Monday, December 14, 2009

"Pakistan" of Chhattisgarh leaves anti-Naxal forces puzzled

PTISunday, December 13, 2009 13:32 IST

Raipur: There is a "Pakistan" inside India and in Chhattisgarh, believe security personnel referring to the impregnable Naxal headquarters located within the dense 4,000 square kilometre Abujhmad forest of the state.

It is bothering the anti-naxal forces comprising various para-military forces like CRPF, CoBRA, BSF and ITBP that there is not a single map available with the state government for them to plan their operations, say officials engaged in the operations and strategy.

The forces have to re-work their strategy for the area which emerged as a black-hole in the absence of any revenue survey being conducted after independence, they said.

No police personnel dares to cross river Indravati as the Naxals have mined all the approaches. The police and public in adjoining districts of this forest refer to the area as "Pakistan" where a "visa is required from naxals to enter it."

Police officials in the area, speaking on condition of anonymity, do admit that no one has ventured into the forest for years which has a growth of teak and sheesham wood besides mahua flowers, used for making country-made liquor.

The forces had thrown a ring around the dense forests before they could rework their strategy to enter into the area as state police had expressed its inability in providing any insight of the area, they said.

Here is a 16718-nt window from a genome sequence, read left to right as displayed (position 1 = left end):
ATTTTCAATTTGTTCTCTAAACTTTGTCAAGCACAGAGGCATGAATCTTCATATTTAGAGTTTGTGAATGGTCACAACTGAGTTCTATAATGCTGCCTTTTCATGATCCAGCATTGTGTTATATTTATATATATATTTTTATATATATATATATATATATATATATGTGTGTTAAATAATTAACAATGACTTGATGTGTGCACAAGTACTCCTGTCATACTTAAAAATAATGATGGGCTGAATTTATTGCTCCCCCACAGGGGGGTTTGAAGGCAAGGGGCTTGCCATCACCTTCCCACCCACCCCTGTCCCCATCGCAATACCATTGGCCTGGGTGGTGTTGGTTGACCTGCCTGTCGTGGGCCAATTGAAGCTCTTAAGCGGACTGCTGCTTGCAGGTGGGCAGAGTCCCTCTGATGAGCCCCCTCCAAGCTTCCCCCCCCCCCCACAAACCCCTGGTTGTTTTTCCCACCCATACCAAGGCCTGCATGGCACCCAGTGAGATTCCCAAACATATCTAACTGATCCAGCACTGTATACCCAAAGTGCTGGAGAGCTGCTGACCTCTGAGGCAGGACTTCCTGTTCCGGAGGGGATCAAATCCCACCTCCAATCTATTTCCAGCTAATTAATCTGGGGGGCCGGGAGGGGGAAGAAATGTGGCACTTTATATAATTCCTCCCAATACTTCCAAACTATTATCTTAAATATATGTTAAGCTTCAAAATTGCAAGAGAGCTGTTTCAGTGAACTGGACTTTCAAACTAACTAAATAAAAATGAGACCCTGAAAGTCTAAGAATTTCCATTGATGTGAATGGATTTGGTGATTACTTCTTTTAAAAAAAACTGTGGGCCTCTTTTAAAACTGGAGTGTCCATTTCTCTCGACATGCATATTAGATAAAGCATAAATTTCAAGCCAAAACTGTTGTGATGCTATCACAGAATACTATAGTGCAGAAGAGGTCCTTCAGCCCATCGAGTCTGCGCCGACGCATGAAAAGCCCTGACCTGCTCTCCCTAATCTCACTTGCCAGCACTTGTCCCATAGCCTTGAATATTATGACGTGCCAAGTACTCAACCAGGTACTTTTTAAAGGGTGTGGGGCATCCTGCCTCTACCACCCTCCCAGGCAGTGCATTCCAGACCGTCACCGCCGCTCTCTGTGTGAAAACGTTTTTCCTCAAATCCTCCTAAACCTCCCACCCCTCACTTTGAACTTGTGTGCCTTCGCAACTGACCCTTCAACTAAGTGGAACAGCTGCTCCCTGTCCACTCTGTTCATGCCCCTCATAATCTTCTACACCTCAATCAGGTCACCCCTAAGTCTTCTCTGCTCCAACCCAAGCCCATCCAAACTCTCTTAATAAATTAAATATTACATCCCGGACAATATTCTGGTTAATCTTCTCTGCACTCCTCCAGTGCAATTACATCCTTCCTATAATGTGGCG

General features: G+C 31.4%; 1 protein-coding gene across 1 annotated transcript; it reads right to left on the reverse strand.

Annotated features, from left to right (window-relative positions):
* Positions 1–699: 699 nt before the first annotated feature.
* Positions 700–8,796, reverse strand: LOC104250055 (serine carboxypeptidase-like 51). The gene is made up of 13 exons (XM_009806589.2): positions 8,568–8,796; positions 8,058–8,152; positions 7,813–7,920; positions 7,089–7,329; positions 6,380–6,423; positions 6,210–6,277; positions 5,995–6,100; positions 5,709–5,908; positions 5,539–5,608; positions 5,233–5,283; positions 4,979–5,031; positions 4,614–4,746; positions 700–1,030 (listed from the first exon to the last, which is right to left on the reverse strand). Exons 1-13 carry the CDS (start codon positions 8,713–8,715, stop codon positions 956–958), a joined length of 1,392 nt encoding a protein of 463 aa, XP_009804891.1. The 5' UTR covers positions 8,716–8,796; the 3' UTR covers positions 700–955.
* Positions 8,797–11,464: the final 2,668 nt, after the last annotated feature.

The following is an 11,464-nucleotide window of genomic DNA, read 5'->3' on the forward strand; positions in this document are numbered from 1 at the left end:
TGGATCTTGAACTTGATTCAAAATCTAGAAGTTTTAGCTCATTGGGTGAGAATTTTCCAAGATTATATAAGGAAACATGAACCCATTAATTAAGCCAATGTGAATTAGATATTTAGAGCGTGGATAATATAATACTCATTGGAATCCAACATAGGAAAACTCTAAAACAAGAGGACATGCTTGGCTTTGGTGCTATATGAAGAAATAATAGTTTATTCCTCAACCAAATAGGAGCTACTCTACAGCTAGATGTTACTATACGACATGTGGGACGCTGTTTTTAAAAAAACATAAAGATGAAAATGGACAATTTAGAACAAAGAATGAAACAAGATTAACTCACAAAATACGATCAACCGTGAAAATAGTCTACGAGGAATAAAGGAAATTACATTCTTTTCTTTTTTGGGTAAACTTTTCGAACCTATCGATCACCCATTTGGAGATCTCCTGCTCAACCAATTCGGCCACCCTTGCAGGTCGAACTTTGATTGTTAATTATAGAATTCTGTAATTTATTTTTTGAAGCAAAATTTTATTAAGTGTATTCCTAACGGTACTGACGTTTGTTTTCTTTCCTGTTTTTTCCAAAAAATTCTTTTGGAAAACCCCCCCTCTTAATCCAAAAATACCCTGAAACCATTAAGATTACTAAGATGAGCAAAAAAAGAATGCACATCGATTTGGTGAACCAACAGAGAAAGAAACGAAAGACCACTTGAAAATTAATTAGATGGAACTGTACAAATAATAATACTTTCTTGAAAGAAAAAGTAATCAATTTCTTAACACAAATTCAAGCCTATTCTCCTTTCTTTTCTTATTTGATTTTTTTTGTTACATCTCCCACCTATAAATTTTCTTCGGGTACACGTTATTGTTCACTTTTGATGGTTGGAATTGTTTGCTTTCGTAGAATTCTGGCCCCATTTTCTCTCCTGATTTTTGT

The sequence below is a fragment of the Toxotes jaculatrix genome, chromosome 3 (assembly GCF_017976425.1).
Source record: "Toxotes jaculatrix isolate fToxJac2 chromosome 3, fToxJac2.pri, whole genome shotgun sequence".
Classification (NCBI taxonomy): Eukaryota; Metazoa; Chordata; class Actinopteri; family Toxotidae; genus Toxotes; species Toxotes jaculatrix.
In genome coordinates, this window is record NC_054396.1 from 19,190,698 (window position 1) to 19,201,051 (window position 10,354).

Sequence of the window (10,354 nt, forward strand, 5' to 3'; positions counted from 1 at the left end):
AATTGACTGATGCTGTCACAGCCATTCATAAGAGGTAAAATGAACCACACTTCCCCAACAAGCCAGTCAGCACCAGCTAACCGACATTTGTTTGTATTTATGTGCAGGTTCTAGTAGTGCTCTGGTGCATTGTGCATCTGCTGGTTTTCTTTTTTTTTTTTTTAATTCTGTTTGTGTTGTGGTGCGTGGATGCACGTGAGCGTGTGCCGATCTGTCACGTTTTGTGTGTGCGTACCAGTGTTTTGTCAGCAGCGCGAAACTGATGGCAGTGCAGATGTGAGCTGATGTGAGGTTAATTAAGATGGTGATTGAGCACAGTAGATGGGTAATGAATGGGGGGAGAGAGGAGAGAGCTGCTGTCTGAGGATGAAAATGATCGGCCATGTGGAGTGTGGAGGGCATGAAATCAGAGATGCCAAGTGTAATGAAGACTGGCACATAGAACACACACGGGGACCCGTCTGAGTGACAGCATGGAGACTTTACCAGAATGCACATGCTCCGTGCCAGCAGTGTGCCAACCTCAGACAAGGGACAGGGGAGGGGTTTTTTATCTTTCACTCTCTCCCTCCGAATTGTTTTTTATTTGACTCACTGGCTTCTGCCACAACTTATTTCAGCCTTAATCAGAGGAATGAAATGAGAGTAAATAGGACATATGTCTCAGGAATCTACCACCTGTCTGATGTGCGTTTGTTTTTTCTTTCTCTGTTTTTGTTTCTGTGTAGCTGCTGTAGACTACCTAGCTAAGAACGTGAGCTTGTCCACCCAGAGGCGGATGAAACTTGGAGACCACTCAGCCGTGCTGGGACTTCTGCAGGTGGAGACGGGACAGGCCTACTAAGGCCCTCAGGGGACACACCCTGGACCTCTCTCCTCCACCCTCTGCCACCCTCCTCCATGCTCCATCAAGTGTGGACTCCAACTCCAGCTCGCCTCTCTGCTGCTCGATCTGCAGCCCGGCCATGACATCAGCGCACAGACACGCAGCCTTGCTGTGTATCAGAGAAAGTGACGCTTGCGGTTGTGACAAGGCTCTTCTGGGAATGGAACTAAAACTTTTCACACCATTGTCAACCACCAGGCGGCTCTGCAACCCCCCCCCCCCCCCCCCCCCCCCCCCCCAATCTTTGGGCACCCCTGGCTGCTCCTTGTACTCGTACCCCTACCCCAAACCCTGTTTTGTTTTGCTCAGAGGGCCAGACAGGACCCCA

The forests which are also inhabited by Abujhmadiya tribals had a cover from various state governments of the past which had decided to leave the area untouched.

Public had to take a permission from local district authorities to enter the forests.

Last year, Raman Singh Government in the state decided to remove the permission clause and allow anyone to venture in the forests. However, no one had taken the decision seriously and anyone venturing into the area was more happy in taking permission from Naxal groups operating in the area.

The security personnel have established camps in Narayanpur, Bastar, Bijapur, Dantewada and Kanker districts to prevent any Naxalite from slipping away from the net, the sources said.

Some modern equipments had been brought in to help in understanding the topography of the dense forests as the satellite images had also failed in giving any clue for a proper route inside the forests.

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